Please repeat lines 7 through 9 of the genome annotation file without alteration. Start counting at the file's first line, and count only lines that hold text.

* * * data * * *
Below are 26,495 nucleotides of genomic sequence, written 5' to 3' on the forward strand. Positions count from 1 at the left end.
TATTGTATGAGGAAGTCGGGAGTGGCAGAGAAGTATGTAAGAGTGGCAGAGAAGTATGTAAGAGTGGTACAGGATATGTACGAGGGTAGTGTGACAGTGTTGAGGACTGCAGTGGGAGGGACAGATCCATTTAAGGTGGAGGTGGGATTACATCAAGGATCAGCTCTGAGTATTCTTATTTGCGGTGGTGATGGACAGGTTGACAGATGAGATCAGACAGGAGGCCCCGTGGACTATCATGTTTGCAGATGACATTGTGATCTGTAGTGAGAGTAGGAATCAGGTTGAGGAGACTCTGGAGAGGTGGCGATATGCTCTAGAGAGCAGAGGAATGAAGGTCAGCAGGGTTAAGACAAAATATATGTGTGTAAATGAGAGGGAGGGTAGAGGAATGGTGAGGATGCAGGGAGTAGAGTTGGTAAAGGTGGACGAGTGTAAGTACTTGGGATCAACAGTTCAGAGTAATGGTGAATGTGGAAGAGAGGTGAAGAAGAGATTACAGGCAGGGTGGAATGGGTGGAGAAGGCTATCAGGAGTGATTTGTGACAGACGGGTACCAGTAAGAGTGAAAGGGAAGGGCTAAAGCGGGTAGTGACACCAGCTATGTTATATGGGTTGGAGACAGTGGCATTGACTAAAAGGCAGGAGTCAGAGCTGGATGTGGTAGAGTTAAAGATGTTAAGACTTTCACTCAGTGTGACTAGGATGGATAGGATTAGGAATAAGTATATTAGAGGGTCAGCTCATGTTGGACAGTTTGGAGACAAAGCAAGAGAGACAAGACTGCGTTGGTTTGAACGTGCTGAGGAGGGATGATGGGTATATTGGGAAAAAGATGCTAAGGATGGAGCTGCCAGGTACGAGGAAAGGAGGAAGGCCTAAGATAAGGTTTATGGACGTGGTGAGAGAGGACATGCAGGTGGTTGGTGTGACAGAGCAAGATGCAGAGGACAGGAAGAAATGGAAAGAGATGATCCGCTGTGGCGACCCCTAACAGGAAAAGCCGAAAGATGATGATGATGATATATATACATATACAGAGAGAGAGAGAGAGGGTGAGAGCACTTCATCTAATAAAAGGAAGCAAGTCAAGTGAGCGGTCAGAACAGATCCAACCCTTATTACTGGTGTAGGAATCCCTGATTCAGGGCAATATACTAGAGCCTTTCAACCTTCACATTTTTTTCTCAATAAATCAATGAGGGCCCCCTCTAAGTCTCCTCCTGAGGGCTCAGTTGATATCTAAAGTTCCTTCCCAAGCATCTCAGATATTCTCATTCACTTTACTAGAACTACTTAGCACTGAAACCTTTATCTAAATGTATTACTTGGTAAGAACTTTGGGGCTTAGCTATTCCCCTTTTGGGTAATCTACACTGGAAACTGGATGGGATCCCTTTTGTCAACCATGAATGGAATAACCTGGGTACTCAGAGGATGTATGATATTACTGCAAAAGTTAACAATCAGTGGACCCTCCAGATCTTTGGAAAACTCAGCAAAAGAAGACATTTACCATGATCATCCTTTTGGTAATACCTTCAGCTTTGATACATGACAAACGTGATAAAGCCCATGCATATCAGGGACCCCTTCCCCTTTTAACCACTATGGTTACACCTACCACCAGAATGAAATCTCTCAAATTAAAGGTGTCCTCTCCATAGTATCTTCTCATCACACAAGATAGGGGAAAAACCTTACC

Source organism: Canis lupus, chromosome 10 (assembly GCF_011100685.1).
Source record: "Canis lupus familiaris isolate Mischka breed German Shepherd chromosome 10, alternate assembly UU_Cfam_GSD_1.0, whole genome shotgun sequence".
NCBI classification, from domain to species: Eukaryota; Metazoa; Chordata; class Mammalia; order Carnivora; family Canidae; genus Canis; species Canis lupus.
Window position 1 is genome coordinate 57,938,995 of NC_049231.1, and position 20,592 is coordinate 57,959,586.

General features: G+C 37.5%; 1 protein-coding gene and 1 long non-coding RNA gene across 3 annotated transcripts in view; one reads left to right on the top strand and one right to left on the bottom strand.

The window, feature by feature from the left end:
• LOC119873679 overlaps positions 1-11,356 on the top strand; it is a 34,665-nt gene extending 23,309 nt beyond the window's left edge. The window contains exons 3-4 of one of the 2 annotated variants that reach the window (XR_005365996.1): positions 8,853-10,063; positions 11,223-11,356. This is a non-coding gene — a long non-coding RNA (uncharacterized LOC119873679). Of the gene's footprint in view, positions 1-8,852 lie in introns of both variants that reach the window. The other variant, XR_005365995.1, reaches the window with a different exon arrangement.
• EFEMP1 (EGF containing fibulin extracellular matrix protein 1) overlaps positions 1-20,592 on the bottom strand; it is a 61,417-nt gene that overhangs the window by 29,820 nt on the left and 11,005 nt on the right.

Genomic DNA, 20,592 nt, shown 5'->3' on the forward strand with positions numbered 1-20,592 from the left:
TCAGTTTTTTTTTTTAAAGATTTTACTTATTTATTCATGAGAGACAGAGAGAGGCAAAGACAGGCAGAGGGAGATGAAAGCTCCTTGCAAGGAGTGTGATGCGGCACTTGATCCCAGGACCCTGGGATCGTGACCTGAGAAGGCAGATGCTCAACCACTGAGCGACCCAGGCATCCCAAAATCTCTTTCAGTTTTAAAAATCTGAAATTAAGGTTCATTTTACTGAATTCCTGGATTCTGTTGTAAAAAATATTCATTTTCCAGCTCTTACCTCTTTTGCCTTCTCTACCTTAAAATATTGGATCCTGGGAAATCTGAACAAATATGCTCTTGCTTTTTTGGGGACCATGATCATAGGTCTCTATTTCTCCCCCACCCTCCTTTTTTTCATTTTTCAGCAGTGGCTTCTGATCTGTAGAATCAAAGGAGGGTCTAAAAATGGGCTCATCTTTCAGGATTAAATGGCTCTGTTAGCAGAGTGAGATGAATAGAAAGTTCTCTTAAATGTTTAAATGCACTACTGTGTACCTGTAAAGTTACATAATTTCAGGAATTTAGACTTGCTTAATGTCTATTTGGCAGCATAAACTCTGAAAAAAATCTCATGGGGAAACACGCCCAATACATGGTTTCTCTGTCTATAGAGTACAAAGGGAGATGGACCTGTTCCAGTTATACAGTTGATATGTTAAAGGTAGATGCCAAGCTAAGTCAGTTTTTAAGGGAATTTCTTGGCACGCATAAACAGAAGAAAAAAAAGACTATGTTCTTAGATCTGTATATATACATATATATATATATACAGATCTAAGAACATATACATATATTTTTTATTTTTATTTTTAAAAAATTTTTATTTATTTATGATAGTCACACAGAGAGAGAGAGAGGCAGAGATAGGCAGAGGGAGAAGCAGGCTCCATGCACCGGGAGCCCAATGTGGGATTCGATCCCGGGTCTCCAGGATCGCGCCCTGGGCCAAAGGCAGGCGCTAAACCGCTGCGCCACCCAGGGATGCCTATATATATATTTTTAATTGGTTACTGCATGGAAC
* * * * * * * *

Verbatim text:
General features: G+C 37.5%; 1 protein-coding gene and 1 long non-coding RNA gene across 3 annotated transcripts in view; one reads left to right on the top strand and one right to left on the bottom strand.

The window, feature by feature from the left end:
• LOC119873679 overlaps positions 1-11,356 on the top strand; it is a 34,665-nt gene extending 23,309 nt beyond the window's left edge. The window contains exons 3-4 of one of the 2 annotated variants that reach the window (XR_005365996.1): positions 8,853-10,063; positions 11,223-11,356. This is a non-coding gene — a long non-coding RNA (uncharacterized LOC119873679). Of the gene's footprint in view, positions 1-8,852 lie in introns of both variants that reach the window. The other variant, XR_005365995.1, reaches the window with a different exon arrangement.